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Exiling a missing soldier? How Govt of India 'disowned' human rights of a braveheart

Rann of Kutch: India's border with Pakistan 
By Pushkar Raj*
As the world celebrated the International Human Rights Day on December 10, one wondered if a missing soldier of the country has any of rights. This might sound an insulting in a country which swears by the breath, life, and death of its soldiers. But, what if a soldier not only fails to avail the basic right of identity and dignity, as laid down in the Universal Declaration of Human Rights, but also becomes a victim of violation of the Article 9 of the Indian Constitution?
Captain Sanjit Bhattacharjee, SS35271W, 7/8 GR (would have been Brigadier today), is languishing in some dingy basement of a notorious Pakistan jail, being yelled at by names such as, ‘Mental’, ‘Bangali’ ‘Salim’, but certainly not ‘Tanaji’, as he was lovingly called in his unit.
Captain Sanjit left for patrolling with his platoon on the night of April 19/20, 1997, in the Rann of Kutch bordering Pakistan. The next day, 15 of platoon members returned without the Captain and his shadow, Lance Naik Ram Bahadur Thapa. They have not retuned since.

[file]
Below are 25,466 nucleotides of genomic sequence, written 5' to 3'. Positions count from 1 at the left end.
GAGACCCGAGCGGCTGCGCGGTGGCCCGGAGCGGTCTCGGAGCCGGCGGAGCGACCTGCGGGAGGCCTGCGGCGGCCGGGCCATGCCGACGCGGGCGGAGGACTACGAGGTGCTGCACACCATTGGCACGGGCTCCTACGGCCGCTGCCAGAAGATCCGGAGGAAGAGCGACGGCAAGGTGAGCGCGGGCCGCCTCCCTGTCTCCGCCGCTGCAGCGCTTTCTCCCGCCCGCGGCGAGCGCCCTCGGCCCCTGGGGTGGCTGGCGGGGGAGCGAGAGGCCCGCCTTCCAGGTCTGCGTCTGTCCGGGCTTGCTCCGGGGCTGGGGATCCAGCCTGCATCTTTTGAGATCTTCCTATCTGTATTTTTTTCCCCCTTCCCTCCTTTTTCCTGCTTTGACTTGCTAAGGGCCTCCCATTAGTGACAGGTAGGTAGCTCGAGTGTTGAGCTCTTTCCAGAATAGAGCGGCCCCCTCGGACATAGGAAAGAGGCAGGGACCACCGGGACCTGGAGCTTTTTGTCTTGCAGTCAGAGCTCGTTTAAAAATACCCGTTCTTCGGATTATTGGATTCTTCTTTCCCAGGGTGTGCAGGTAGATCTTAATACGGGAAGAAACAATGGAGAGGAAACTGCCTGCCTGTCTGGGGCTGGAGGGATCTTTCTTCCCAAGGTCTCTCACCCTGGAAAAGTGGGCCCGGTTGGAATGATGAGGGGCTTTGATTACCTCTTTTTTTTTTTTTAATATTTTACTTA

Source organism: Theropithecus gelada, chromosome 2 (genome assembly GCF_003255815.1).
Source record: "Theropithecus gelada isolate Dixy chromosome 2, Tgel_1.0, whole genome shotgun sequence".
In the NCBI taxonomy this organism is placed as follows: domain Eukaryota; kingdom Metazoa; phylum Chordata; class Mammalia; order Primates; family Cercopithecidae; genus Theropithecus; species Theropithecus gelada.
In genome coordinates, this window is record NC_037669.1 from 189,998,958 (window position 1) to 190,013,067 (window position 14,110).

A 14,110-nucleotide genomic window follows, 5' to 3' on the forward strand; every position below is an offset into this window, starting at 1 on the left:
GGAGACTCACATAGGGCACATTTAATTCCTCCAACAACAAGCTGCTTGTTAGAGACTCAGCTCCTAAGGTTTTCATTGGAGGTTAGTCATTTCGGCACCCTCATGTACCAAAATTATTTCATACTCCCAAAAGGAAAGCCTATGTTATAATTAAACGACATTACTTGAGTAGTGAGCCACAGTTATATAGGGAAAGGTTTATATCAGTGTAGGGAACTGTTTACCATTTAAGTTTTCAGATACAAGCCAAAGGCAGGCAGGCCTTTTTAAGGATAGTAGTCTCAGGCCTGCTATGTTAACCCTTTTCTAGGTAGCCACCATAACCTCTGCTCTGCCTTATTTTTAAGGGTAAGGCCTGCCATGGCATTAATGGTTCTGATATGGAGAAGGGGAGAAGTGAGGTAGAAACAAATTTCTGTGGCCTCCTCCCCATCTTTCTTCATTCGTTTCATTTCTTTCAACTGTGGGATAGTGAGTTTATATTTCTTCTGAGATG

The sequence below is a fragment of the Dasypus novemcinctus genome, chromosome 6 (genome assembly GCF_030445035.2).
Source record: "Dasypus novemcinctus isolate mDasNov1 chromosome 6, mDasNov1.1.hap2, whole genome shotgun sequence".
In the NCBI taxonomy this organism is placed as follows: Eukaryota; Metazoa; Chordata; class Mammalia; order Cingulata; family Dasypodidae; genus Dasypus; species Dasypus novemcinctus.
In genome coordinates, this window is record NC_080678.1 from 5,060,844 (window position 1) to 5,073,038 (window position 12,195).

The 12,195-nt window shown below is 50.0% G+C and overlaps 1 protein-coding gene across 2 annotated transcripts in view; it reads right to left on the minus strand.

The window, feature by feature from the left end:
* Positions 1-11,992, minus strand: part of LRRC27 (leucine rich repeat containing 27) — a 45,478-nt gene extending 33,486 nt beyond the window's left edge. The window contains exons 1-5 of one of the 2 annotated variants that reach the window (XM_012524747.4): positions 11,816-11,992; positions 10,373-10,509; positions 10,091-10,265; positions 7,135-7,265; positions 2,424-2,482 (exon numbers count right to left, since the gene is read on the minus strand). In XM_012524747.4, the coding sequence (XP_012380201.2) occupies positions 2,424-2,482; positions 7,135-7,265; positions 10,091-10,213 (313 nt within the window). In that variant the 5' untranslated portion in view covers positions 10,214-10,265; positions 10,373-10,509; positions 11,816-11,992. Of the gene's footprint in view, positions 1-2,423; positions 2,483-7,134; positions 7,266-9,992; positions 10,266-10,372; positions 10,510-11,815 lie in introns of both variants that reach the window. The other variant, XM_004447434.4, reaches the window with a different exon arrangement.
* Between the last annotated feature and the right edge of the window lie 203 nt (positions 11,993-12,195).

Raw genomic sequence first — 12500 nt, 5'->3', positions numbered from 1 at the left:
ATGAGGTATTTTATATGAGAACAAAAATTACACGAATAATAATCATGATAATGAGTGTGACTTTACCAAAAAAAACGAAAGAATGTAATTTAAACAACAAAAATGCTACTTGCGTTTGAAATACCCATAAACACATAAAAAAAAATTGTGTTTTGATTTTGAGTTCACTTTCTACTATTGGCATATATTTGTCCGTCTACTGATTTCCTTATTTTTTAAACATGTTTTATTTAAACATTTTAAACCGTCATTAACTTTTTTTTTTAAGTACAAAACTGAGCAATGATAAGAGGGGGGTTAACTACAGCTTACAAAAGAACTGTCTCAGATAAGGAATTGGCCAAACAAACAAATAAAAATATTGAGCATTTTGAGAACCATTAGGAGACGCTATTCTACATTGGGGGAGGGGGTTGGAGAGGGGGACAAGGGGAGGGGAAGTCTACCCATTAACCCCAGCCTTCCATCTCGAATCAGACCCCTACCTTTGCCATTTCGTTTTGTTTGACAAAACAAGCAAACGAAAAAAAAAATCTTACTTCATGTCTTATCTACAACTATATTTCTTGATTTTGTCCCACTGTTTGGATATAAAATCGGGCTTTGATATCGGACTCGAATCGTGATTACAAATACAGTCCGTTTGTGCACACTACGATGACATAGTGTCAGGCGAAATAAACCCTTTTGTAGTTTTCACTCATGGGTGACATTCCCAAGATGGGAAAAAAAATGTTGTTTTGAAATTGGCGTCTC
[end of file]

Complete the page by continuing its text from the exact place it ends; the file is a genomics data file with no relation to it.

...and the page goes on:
Captain Sanjit’s father died on November 28, 2020, after waiting for his youngest and dearest child for 23 years. Captain Sanjit’s mother, aged 81, still waits for her son. Lance Naik Thapa’s family whereabouts are unknown.

Army response 

The Army records – April 24-28, 1997 – reveal that Captain Sanjit was handed over by Pakistani fishermen to one Major Khiyani of Pak Army between the border post (BP) 1162 and 1165. Captain Umar of Umarkot post joined him on April 28 as “two missing persons of Indian army were taken to interog (sic) centre on outskirts of Hyderabad.”
Captain Sanjit
The Army did not apprise the ailing father about any efforts it had made to trace, one of their brightest (he was a black belt in Karate and an obstacle lead runner), who now was in enemy custody.  The Army did not share court of inquiry findings with the family till date saying, “it is merely descriptive.” However, in February 2005, Bhattacharjee Senior received a letter from the then defence minister, regretting “untimely demise of his son who was earlier declared missing”! 
In May 2010, the President’s Secretariat wrote to Kamla Bhattacharjee, mother of Captain Sanjit, a letter informing her that her son’s name, had been added to an existing missing POWs (prisoners of war) list, known as “Missing 54” , and had been taken up with Pakistani authorities at highest level, including “during Agra Summit in July 2001”, several times from 1997 onwards.
The letter had come in response to a half a dozen of petitions and reminders sent to the Army Southern Command, defence ministry, and three Prime Ministers. It was a disappointing response from the Supreme Commander of world’s second largest Army; it broke the heart of the family.

Captain Sanjit not a PoW

Paradoxically, the Captain is not a prisoner of war as he is made out to be! India was not at war with Pakistan on the night he got struck with ailing Lance Naik Ram Bahadur due to a sudden flood.